California, The Three Stooges and the 'Transformative' Test
It was the Supreme Court of California that eventually dealt directly with the difficult issue of the tension between The First Amendment's protection of an artist's use of an image and the subject's right of publicity. In Comedy III Productions, Inc. v. Saderup,3 the defendant, an artist, sold lithographs and T-shirts bearing a likeness of the Three Stooges reproduced from a charcoal drawing he had made. As an initial matter, the Court determined that because Saderup's drawing was an 'expressive' work, and not simply an advertisement or endorsement of a product, it was entitled to a higher level of First Amendment protection. Next, the Court found that celebrities have a public meaning, and that using their likeness in art helped express viewpoints or to promote debate on public issues. The Court also stated that works of art are protected by the First Amendment even when expressed through non-traditional mediums, such as T-shirts.
The Court then went on to balance the First Amendment issues against the subject's right of publicity. The Court held that depictions of celebrities "amounting to little more than the appropriation of the celebrity's economic value are not protected expression under the First Amendment".4 In other words, a mere reproduction of the celebrity's likeness, no matter how skilled, does not qualify for First Amendment protection.
However, even while acknowledging the economic impetus behind the right of publicity doctrine, the Court declined to adopt the test suggested in the Zacchini case, by which economic harm would simply be weighed against First Amendment concerns to determine if a particular use of an image was precluded by the right of publicity. Instead, the Saderup Court reasoned that the test to use in determining whether a work of art depicting a well-known figure deserves First Amendment protection is if the work is 'transformative' in nature. According to the Court, a work is transformative if, in the artwork, "a celebrity's likeness is so transformed that it has become primarily the defendant's own expression rather than the celebrity's likeness."5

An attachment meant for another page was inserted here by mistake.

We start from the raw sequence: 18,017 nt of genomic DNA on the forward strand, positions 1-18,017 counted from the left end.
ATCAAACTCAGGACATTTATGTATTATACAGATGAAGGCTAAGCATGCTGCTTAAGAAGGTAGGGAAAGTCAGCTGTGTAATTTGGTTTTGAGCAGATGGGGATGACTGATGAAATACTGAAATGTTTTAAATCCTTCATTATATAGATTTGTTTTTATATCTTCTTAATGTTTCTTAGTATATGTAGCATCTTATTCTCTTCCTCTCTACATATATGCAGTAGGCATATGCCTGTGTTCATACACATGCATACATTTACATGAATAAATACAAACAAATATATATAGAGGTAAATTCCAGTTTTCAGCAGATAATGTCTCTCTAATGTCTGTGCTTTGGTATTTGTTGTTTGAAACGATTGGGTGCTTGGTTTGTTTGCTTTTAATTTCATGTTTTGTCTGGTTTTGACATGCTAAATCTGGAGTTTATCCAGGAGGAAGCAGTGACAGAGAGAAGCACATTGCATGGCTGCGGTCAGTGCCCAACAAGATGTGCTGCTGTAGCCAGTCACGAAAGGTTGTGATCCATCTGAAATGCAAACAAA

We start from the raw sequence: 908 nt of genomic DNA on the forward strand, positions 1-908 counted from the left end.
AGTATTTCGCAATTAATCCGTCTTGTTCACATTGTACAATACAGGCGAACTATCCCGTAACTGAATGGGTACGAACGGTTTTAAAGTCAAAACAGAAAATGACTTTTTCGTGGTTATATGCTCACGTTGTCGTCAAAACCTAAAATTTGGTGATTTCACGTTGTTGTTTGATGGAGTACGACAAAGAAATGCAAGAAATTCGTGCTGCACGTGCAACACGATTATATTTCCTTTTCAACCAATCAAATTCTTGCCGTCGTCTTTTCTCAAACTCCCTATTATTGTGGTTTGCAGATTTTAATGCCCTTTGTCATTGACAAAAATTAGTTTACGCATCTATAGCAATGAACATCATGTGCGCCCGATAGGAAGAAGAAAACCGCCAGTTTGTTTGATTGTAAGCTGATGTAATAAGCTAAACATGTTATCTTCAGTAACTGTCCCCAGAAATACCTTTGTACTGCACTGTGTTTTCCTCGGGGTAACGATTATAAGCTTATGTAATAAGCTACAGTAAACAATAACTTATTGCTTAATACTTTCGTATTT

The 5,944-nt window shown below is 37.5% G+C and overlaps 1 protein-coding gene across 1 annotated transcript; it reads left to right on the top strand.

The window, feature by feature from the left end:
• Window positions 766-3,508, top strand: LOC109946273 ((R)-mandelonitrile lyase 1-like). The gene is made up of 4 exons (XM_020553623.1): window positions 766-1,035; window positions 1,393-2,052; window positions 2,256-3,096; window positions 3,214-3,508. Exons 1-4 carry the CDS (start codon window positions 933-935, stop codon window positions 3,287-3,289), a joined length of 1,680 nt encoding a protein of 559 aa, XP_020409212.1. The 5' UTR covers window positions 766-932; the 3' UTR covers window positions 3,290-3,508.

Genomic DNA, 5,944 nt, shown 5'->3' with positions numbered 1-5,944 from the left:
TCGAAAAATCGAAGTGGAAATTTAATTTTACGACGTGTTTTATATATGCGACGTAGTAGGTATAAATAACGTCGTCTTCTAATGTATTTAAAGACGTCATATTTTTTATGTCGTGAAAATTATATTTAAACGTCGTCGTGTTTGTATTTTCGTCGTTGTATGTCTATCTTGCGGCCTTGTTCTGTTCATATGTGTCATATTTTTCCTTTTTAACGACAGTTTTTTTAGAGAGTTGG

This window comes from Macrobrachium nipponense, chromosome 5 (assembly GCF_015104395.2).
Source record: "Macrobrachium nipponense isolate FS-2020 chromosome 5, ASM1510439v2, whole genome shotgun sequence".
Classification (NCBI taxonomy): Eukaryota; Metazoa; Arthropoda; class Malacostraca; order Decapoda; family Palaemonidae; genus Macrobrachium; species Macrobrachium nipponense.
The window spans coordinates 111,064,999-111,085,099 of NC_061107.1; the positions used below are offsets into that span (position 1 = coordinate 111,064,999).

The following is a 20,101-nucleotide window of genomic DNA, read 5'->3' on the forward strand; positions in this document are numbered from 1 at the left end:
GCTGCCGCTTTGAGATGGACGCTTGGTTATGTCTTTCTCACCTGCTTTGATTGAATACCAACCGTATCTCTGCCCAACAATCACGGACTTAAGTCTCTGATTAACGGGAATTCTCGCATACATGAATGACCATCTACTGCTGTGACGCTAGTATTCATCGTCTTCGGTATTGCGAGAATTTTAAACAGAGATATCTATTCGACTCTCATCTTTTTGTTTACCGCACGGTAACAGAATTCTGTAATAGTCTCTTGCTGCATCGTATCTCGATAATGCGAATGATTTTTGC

The Saderup Court then explained its newly formulated rule by stating that to be transformative the use of the likeness by the artist must create something recognizably his own by contributing something more than a mere trivial variation to the work. Potentially adding to the confusion, the Court also observed that in determining whether a work is transformative, courts should consider whether or not the marketability and economic value of the work derives from the fame of the celebrity depicted.
By way of example, discussing Andy Warhol's work, the Court stated that through "distortion and the careful manipulation of context, Warhol was able to convey a message that went beyond commercial exploitation of celebrity images"6 and, thus, had created works that would likely receive First Amendment protection. Conversely, the Court held that because it did not discern any " Â… significant transformative or creative contribution" in Saderup's rendition of the Three Stooges, the work was not entitled to First Amendment protection and was in violation of the California right of publicity statute.7
New York, New Rule
In Hoepker v. Kruger,8 a federal court in New York was called upon to decide whether a photograph of the plaintiff, cropped and used as part of a collage, violated her rights under the New York right of publicity statute. The court first held that a collage, like a drawing or painting, was a form of art entitled to full First Amendment protection. The court then acknowledged that under California's Saderup test, the collage was transformative enough to be afforded First Amendment protection. However, New York court refused to adopt the Saderup test, stating that courts "should not be asked to draw arbitrary lines between what may be art and what may [not be]."9